In Violence-Torn Nigeria, Teachers’ Union Goes Beyond ABCs
In northeastern Nigeria, where violence has terrorized communities over the past several years, the Nigerian Union of Teachers is going beyond the difficult task of ensuring students continue to receive an education and teachers get the support they need. Union leaders and members have taken on the enormous job of providing housing, food and medical assistance to some of the thousands of teachers and their families displaced by the upheaval.
In Borno state, where the teachers’ union includes members from 2,000 schools, the union converted nearly all of its conference space into housing for those displaced by the violence. The union has provided food, clothing and shelter to some 200 union members and their families in the past year. It also has created a database of Borno-based union members killed in the insurgency. The union has tallied 388 teachers killed in Borno as of January, the majority of the more than 600 Nigerian teachers killed by suspected Boko Haram in the northeast.
“Teachers are traumatized and hence hold lessons in fear,” says Bulama Abiso, chairman of the Borno state branch of the Nigerian Union of Teachers and a former teacher and principal. “They fear suicide bombers’ infiltration of the school.” Over the past six years, Boko Haram has targeted public and private schools in northeast Nigeria, dousing the facilities with gasoline at night and setting them ablaze. Militants have also hurl homemade bombs at the concrete classrooms.
Across the country, some 19,000 teachers have been displaced, Michael Alogba-Olukoya, told the International Business Times. Alogba-Olukoya is president of the Nigeria Union of Teachers, a Solidarity Center ally.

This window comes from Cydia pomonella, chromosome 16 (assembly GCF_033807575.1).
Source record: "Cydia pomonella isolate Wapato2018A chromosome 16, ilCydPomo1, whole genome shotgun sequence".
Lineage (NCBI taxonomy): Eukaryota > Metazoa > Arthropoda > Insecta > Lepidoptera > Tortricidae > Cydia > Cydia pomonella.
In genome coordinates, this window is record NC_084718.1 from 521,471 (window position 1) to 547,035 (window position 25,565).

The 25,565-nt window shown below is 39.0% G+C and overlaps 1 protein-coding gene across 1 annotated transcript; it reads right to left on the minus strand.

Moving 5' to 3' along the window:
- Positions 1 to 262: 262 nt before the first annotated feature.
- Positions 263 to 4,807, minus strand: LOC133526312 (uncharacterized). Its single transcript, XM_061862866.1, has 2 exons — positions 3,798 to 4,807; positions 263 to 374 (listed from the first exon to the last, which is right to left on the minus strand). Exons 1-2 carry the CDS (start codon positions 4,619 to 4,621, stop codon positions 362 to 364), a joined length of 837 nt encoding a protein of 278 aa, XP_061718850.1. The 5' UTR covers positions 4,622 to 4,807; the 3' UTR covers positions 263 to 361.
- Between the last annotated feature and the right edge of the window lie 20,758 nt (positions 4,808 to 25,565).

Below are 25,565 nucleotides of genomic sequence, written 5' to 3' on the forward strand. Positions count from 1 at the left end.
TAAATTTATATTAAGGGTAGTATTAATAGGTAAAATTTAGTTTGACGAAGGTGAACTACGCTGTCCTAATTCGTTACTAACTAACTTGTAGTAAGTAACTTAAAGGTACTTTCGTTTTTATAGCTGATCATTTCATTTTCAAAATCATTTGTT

Despite the incredible personal risk, teachers continue to their jobs in the classroom. To encourage students to return to school, Suleiman Maina, the state representative of the National Union of Teachers in Borno state, says the union is partnering with the government and other stakeholders to keep as many schools as possible open in and around the state capital.
“Our state governor has formed a high-powered committee” which includes representatives of the Nigeria Union of Teachers, principals and other stakeholders,” he says. “Out of about 1,000 primary schools, now 400 in Maiduguri and outskirts are running. It is so encouraging because now in schools, teachers are performing their jobs,” he says.
Adamu Wakawa, principal of Government Girls College in Maiduguri, the Borno state capital, leads a school that also serves as a camp for internally-displaced people. “Managing students and displaced persons is the greatest challenge that we are now facing,” he told the Nigeria Union of Teachers. “As far as I’m concerned, together with the government, effort is being made to see that students do not lose.”
In addition to raising awareness about political violence as a workplace health and safety issue for front-line workers, Abiso, who also serves as vice chairman of the Nigeria Labor Congress for Borno State Council, says the union has opened a door to conversations linking civil society with government, and is a member of key committees considering policy on resettlement of those displaced. Union leaders also are planning for opportunities for youth when the conflict ends.